The first aircraft, VH-VQS, is a 2005-built airframe. Powered by IAE engines, it was repainted in Qantas livery at Seletar in Singapore before arriving in Perth on Saturday February 24. It has since been joined by sister aircraft VH-VQU, in time for the launch of services in April 2018.
Externally, both aircraft wear the new Qantas livery, including QantasLink titles, first introduced in October 2016. Clearly displayed on the aircraft’s tail, the logo can also be found on each engine cowling as well as facing the fuselage on both winglets, providing an optimal branding opportunity in customer photos taken from the aircraft window.
Other features include QantasLink branding on the aircraft’s belly and the classic flying kangaroo logo displayed under the flightdeck windows, with the name of each aircraft; Kangaroo Paw and River Red Gum, featured underneath.
Internally the aircraft retain their Jetstar seats, which are covered in dark leather. Orange trim found in the Jetstar cabin has been replaced with more subtle white and grey colours, while QantasLink safety cards and signage are found throughout the cabin.
“The aircraft are configured as an all-economy cabin, similar to our 717s and F100s operating in WA, which means they can carry a higher number of passengers to better suit the demands of the resource market routes they’ll operate on,” the Qantas spokesperson said.
Sporting a 29in seat pitch in a 3-3 configuration, the space per passenger is tighter than that found on Network Aviation’s more generous Fokker 100s, which offer up to 34in pitch, though it is comparable with the QantasLink Boeing 717 experience.
The exception to this is the three designated exit rows 1, 13 and 14, where greater space is available for those wishing to stretch out a little.
When this writer flew (on a frequent flyer redemption ticket) to Newman from Perth in May, service levels were high. The 75 per cent full aircraft was clean and well illuminated with a mix of mood-lighting settings for takeoff, landing and cruise.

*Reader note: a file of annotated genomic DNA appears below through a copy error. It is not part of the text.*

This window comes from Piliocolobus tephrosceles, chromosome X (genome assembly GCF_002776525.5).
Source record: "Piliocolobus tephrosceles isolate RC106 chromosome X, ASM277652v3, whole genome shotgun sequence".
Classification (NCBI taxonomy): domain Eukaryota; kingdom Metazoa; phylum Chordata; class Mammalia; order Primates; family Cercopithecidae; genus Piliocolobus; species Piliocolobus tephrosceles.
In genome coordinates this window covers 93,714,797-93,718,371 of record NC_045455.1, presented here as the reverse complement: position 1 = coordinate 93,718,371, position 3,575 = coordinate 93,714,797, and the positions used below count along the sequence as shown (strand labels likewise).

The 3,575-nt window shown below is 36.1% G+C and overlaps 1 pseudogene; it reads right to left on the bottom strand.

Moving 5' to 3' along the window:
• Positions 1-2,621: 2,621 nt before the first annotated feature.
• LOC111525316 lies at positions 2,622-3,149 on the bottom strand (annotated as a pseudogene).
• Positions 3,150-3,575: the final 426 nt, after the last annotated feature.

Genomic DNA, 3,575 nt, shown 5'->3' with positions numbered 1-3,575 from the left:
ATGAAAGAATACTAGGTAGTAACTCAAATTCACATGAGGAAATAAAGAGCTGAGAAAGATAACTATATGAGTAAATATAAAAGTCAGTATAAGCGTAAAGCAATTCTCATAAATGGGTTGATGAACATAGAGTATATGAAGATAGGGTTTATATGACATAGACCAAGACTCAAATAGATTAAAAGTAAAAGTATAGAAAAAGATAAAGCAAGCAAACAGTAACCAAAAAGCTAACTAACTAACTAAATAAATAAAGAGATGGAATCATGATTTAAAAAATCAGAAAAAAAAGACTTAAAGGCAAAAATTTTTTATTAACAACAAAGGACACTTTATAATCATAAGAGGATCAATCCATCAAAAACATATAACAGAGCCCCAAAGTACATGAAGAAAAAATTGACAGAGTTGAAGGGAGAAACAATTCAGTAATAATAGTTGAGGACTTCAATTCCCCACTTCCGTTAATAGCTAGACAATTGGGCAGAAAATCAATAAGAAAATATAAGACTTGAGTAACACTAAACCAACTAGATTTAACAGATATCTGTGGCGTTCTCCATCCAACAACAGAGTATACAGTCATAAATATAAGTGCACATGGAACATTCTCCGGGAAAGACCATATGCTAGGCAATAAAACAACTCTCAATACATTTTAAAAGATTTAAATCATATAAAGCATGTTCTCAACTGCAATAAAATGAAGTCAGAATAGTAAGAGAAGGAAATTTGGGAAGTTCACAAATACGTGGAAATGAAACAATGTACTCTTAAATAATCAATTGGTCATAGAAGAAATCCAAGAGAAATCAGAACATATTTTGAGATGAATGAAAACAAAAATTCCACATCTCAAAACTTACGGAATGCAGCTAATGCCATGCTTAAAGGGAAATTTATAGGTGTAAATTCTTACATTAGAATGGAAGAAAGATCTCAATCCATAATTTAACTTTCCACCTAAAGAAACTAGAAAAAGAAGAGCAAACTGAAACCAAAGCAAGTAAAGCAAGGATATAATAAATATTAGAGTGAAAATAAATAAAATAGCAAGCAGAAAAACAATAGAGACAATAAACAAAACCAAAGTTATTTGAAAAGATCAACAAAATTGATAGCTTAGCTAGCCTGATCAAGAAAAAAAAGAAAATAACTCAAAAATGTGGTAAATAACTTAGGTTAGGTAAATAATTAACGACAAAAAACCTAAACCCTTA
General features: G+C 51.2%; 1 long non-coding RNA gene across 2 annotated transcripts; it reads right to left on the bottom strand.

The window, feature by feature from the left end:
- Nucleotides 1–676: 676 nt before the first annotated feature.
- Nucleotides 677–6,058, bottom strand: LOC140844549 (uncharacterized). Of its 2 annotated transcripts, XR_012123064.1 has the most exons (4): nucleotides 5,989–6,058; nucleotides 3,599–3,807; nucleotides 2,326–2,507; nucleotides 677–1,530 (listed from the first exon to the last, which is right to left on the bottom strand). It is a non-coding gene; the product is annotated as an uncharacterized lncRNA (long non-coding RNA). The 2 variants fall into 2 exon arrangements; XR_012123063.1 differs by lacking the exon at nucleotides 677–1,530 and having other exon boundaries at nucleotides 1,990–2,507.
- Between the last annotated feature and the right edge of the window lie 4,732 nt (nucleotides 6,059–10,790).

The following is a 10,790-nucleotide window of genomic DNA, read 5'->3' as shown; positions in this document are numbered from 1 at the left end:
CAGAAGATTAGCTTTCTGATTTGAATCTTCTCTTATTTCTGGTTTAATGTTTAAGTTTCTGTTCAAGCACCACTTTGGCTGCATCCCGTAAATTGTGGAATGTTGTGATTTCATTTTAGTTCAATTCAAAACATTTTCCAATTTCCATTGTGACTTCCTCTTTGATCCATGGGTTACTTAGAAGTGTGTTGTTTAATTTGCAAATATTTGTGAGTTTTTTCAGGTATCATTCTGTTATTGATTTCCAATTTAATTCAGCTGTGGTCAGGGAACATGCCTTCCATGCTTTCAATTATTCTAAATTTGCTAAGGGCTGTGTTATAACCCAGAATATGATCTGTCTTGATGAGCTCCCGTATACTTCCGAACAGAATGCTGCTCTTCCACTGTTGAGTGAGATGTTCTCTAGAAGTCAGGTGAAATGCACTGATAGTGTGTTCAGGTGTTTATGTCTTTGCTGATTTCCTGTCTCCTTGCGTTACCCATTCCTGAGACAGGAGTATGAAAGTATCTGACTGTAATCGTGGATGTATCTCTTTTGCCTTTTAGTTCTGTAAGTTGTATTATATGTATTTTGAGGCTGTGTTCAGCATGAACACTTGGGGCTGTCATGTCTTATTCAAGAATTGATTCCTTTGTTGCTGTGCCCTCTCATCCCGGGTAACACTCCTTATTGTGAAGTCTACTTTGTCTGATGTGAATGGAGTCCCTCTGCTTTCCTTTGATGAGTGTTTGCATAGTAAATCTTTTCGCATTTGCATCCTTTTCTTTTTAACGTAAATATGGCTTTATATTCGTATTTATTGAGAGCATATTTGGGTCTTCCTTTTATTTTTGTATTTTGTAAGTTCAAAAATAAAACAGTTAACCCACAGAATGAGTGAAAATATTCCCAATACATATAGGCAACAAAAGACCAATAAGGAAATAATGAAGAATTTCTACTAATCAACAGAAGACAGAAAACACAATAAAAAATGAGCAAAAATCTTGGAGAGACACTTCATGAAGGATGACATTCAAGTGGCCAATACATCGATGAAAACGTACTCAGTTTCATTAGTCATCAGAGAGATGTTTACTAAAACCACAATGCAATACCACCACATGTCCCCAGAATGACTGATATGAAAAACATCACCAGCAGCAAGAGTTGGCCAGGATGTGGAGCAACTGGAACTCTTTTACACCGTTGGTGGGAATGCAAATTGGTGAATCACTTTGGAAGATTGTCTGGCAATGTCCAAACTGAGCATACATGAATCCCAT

Hot meals were served shortly after takeoff, while cold drinks, tea and coffee were available, with the energetic and friendly cabin crew handing out bottles of water during the flight.
Unlike the Boeing 737, the aircraft are not fitted with either main-screen or seatback inflight entertainment, nor do they offer Q-streaming.
Flying out of both T3 and T4 at Qantas’s Perth Airport precinct, they are currently operating to Newman and Karratha. However, the two A320s will eventually find their way further afield once the fleet operations are fully bedded down.
Network Aviation is also in the process of recruiting and training first officers, meaning two captains are flying most of the early A320 services.
VIDEO –In this YouTube video, SIVIDEO AVIATION captures VH-VQS arriving at Perth on April 15 after operating its first QantasLink revenue flight to and from Karratha.
With both aircraft becoming regular sights at airports across Western Australia, Network Aviation will gain valuable insight into the operational benefits of the A320 on intra-WA routes.
Certainly the Qantas Group is well aware of the A320’s capabilities, having had years of experience with the type in Jetstar service. In fact so confident is Qantas in the A320 series that it has committed to the purchase of 99 A320neo and A321neos, nominally for Jetstar, with deliveries expected to commence in 2019.
But whether or not seeing the A320 in Qantas livery is a glimpse into a possible future 737 replacement sometime next decade, only time will tell.
This feature article first appeared in the June 2018 edition of Australian Aviation.
Postscript: Since publication, Qantas made some temporary schedule changes due to what it said were pilot training requirements. The twice-daily Perth-Singapore Boeing 737-800 service was replaced by a daily Airbus A330-operated flight from July 22 2018.